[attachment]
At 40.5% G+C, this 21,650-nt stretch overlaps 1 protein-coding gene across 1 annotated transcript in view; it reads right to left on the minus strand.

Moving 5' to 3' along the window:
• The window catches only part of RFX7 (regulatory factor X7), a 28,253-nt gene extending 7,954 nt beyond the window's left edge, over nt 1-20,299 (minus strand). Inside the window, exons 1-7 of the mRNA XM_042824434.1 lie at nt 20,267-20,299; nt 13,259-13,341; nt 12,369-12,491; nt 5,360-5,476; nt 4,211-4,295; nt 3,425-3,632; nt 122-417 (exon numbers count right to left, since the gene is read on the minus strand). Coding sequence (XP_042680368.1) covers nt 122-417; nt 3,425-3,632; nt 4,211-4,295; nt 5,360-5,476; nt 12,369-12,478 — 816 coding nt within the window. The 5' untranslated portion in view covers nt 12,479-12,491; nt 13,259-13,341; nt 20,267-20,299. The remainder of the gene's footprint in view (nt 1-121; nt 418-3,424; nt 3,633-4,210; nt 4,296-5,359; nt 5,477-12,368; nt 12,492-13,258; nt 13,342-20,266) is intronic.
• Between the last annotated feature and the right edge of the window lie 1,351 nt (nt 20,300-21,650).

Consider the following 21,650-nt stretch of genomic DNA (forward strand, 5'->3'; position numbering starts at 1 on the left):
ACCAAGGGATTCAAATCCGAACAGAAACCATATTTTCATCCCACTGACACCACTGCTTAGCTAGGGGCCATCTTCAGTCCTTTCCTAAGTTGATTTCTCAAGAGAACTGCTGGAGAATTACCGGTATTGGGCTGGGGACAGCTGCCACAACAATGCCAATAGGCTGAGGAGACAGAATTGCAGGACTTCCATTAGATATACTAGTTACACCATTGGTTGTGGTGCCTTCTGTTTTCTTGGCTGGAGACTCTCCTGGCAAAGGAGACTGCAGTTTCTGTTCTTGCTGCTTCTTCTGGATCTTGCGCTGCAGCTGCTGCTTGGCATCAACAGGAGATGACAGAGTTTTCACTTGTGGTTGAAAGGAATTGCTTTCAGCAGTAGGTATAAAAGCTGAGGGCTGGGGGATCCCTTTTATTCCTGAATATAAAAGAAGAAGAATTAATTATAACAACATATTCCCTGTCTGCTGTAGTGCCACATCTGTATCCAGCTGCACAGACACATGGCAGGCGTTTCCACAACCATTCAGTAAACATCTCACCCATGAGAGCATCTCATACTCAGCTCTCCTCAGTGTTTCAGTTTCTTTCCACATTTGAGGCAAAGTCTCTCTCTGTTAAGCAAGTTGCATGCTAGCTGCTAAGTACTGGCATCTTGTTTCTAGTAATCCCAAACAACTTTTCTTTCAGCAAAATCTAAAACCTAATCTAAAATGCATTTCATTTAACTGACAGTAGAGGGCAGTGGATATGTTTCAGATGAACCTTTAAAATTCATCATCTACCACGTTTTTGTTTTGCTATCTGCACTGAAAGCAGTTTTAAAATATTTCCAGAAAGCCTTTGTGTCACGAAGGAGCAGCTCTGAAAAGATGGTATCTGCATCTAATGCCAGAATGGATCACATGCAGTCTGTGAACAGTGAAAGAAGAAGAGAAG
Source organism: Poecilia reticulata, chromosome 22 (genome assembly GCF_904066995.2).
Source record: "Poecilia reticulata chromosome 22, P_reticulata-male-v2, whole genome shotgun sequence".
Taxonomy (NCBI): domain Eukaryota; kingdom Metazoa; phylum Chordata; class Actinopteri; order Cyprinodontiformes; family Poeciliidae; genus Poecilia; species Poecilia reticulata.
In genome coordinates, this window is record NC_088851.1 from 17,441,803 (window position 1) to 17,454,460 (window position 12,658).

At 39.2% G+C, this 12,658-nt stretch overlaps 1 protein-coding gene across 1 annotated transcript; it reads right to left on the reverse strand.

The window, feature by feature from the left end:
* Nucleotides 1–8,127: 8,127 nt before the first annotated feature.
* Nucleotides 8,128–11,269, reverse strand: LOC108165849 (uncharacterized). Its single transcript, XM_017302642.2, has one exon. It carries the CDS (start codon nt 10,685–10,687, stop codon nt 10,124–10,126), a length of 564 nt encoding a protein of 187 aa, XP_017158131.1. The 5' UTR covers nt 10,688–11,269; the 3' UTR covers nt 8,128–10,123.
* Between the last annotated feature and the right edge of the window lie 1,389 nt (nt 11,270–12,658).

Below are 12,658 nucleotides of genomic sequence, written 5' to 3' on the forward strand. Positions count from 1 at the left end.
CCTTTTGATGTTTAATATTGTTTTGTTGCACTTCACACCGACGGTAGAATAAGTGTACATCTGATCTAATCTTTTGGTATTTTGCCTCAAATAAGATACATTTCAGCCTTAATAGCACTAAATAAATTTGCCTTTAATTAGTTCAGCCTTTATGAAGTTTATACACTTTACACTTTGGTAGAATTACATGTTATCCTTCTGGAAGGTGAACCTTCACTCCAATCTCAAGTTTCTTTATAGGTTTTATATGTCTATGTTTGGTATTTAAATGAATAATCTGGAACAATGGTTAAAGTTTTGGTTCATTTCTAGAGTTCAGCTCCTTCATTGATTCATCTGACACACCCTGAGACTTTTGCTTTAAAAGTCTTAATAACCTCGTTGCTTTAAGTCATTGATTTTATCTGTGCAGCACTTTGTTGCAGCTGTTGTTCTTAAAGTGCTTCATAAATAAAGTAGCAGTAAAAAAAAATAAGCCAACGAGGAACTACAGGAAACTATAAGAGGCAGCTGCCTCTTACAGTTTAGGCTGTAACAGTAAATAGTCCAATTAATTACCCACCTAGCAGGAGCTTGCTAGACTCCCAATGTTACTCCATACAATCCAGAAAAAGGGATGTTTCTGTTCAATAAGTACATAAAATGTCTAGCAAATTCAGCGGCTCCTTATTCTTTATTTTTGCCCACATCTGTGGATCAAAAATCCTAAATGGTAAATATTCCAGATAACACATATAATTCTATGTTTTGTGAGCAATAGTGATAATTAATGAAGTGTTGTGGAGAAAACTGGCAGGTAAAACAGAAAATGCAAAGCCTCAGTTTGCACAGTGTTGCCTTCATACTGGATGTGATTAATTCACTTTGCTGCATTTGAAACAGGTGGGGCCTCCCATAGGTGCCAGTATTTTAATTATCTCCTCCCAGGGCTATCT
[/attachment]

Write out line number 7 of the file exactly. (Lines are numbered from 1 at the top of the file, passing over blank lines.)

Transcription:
Source organism: Poecilia reticulata, chromosome 22 (genome assembly GCF_904066995.2).